I very much wanted a natural birth in a free standing birth center with my first.  I was in labor for days, but I could handle the contractions, what I couldnt handle was the exhaustion.  So I went to the hospital for and epidural so I could get some rest and have the energy to push.  When I arrived I was 7 cm, they give me the epidural and without telling me also administer pitocin which the baby didnt like.  I had to have a catheter because I couldnt walk to get to the bathroom.  I wasnt aloud to eat or drink incase I had to have a c-section.  There were nurses in the room ever 30 minutes adjusting monitors.  Finally after 10 hours I was 10 cm, but I didnt have the urge to push.  I couldnt feel my contractions and I ended up pushing for 2 hours.  Baby was coming out beautifully but because I had hit the time limit I got a level 4 epesieotomy.  I got upset when they took her to the nursery for shots and a bath and I couldnt go because I still couldnt walk.  She didnt nurse well for the entire first day, and we still had trouble the second and third days. 

The recovery form the epesiotomy was terrible and it was at least 6 mos before I could have a BM that wasnt painfull.  But I have to say the worst part was when I was getting ready to deliver and the doctor asked how I ended up there, I explained to him what had happened and he laughed and said," Well you will just come straight here for the epidural next time wont you?" 

I will never have an epidural again.


I had a natural mid-wife assisted birth with my son and it was the most amazing experience of my life!!  I will admit in the very beginning I was frightened at the thought of no pain medication but then I did a lot of research and reading (and watched The Business of Being Born) which all changed my mind completely!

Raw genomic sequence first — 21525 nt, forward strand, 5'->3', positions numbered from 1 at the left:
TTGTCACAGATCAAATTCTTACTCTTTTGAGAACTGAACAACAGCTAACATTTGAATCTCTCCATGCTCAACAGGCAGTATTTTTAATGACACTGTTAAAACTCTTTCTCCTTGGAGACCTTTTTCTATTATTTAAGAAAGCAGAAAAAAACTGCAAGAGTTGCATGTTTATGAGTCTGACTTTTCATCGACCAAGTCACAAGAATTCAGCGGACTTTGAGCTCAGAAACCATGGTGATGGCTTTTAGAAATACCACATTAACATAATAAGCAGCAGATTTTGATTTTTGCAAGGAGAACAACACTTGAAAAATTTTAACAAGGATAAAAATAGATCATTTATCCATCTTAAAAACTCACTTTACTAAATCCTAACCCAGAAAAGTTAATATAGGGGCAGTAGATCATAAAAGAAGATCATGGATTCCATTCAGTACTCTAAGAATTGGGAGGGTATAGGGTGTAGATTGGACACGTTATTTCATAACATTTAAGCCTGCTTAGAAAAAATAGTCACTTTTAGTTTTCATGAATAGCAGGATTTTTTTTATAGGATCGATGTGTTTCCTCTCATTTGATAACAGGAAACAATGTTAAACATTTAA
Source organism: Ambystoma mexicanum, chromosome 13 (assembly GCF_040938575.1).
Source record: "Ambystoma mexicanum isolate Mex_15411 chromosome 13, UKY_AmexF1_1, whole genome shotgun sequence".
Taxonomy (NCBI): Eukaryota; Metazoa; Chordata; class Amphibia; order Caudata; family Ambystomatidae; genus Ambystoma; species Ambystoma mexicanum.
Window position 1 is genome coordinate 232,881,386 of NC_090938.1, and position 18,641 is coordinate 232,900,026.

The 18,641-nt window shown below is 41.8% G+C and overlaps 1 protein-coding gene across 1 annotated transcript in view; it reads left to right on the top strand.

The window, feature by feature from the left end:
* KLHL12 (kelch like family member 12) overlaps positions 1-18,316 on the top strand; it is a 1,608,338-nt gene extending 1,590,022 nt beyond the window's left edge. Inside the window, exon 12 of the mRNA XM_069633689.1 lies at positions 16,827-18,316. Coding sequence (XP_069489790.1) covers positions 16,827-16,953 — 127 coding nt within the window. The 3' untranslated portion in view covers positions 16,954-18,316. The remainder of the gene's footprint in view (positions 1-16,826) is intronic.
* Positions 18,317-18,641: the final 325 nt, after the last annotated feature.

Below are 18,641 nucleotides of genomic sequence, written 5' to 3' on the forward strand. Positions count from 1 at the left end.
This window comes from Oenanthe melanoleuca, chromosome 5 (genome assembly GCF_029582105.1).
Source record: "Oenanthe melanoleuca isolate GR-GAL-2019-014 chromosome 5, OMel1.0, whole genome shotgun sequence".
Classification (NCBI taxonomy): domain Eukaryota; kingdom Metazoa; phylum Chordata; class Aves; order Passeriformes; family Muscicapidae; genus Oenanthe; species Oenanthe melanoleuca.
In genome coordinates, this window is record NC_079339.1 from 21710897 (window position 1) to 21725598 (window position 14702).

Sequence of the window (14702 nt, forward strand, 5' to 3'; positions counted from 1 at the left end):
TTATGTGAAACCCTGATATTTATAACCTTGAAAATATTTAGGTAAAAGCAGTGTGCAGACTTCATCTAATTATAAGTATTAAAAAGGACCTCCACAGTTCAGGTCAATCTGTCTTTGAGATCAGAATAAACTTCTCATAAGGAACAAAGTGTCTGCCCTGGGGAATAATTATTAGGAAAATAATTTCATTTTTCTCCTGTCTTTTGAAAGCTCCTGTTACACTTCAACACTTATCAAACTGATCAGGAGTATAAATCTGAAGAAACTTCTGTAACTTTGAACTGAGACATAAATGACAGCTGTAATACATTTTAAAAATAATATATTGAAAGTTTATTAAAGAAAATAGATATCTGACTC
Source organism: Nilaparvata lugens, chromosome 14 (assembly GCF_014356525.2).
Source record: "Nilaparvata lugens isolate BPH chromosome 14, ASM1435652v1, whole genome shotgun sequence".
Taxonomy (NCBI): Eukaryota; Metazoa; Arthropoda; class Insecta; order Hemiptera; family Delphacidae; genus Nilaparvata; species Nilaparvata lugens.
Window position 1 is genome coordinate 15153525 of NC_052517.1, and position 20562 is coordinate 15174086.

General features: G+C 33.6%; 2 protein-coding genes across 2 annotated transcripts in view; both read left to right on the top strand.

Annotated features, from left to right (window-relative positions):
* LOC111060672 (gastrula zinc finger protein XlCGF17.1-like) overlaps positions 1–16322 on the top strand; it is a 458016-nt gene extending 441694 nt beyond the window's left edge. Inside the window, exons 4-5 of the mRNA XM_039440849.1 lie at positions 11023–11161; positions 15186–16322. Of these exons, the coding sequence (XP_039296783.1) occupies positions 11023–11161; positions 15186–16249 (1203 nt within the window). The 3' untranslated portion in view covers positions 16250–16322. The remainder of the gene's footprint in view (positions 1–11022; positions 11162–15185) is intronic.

The thought of having a needle in my back scared me, the thought of not being able to feel my legs and have no control of pushing scared me, also the effects that it has on the baby scared me.  I wanted to avoid as many medical interventions as possible. 

If it's the pain that she is most frightened of, it wasn't that bad.  Sure it hurt, but you're having a baby.  But the endorphins and the horomones that your body produced immediately after birth is like no other high you'll experience in your life!!



If she is worried about pain, all the more reason to avoid an epidural.  With an epidural, you are much more likely to end up with an episiotomy or a c section, both of which are painful in the recovery stage (never mind the much higher likelihood of infection).  If she educates herself beforehand, she will learn for herself that an epidural is not such a great fix.  Maybe you could give her a copy of Ina May Gaskin's Guide to Childbirth.  Also, after many childbirth discussions with peers, I've not met a single woman who chose to deliver without interventions who regretted any of it.  These women all have such positive emotions tied to their childbirth experiences, even when they were very challenging.  The women I know who've gone the "traditional" intervention route don't seem to have nearly as high a percentage of such positive memories of their experiences.  I had two intervention-free deliveries, both very different, but absolutely wonderful!  Having worked as a Labor and Delivery nurse, I am all the more passionate about letting our bodies do what they already know how to do.  Most of our "assistance" just seems to muck things up.